It’s that time of year again — San Francisco property tax season. Paid in two installments, property taxes are paid in November/December and February/April. That is, the first installment will be due on November 1st, and considered delinquent after December 11th. The second installment for this year will similarly come due in February 2018, and be considered overdue some time in April.

So, if, by November 1st, you still have not received your bill, we suggest that you contact the Tax Collector, through the SFGOV Property Tax Site. Be also aware that any property you have recently purchased may necessitate a supplemental bill, to be paid alongside your primary bill.

It’s no secret that San Francisco property taxes are going up. 1978’s Proposition 13 s a nominal limit on property tax increases at 2% per annum, (or the rate of inflation), but additional increases or special taxes can be approved on a case-by-case basis, like last September’s (2016) 0.008% supplementary increase.

San Francisco Property Tax and Real Estate

But it’s not so grim! Though the property taxes continue to increase, the real estate market is absolutely thriving, more than offsetting the tax increases. Indeed, when considered against the value of the investment, the taxes are relatively conservative. The 2% increase cap is calculated from a base value, according to the purchase price as listed on the deed. Since property values are going up faster than taxes (considerably more than a paltry 2% annually), the best way to maximize your San Francisco property investment is to buy the most expensive property you can afford, as soon as possible. Put another way, the 2020 taxes will be considerably higher on the same property if it’s bought in 2019 versus 2017.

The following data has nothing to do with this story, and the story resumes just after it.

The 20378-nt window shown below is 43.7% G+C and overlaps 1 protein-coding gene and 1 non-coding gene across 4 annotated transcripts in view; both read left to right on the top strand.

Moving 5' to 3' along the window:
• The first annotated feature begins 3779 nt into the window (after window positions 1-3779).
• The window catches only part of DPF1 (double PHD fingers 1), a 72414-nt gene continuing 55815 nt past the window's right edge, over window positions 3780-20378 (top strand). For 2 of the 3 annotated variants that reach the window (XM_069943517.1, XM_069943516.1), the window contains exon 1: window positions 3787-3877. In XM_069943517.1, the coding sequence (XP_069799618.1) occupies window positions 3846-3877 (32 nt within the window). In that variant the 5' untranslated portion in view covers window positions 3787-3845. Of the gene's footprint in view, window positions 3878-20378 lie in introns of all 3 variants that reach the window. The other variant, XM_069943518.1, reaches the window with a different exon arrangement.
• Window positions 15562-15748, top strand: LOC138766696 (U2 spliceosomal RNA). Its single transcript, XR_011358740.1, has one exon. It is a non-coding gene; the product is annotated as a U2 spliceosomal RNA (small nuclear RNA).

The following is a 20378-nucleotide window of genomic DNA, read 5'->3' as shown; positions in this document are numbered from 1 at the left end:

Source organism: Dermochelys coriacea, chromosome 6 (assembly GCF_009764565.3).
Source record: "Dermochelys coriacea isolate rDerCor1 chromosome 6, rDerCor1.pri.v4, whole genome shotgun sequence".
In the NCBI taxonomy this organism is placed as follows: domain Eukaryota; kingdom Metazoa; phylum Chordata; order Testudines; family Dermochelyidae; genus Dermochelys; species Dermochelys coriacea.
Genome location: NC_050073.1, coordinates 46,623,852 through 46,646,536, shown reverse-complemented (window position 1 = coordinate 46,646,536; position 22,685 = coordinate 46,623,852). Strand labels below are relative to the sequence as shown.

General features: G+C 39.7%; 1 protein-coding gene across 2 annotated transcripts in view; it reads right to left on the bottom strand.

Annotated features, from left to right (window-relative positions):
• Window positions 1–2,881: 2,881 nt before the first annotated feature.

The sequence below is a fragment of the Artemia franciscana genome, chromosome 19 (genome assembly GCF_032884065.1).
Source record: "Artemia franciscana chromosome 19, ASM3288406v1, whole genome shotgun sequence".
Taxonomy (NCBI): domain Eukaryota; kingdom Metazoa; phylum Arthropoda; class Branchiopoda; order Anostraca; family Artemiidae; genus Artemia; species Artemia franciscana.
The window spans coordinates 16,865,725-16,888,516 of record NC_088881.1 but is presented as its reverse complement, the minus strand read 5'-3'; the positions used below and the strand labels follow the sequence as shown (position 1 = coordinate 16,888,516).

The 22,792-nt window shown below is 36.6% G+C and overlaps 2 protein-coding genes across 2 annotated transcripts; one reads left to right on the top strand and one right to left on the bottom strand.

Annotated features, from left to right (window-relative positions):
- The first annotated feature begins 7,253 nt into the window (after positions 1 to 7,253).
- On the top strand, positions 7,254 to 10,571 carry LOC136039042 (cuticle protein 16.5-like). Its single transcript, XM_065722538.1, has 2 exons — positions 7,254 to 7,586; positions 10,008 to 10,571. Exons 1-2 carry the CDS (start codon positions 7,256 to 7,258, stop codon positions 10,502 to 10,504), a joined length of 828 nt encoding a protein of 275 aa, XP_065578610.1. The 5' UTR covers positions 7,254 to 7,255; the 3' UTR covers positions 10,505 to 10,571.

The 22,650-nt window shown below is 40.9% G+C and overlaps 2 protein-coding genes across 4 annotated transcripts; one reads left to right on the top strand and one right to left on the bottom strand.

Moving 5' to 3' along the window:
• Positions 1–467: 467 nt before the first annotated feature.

That brings us to another point about taxes, and the San Francisco housing market: the Capital Gains Tax. With such surging increases in sale prices, many homes and properties are sold for a considerable profit. If you’ve lived in a home more than two years, you will be given a capital gains exemption up to $250,000 (for an individual) or $500,000 (for a couple or family), but many homes are sold for considerably more than that. If you are planning to sell any San Francisco real estate, your Realtor will be able to walk you through the potential taxation implications, to help you budget accordingly.

So, with November fast upon us, here’s what you should be doing to keep your taxes paid. For starters, you should (already) be budgeting for them. Though property taxes are paid in two large installments, they are often calculated as a monthly or weekly amount. Factor this into your annual mortgage payment for simplicity, or set it aside separately, but either way, you’ll have it at the ready come tax season.

Odds are you will already have your bill in-hand (and if not, you can get one). These can be paid a number of ways, including online through that same portal.

For those of you considering changing your property tax situation (buying or selling a home, acquiring an income property, and more) please give Danielle Lazier + Associates a call! We’re ready to craft the very best San Francisco real estate strategy for you.

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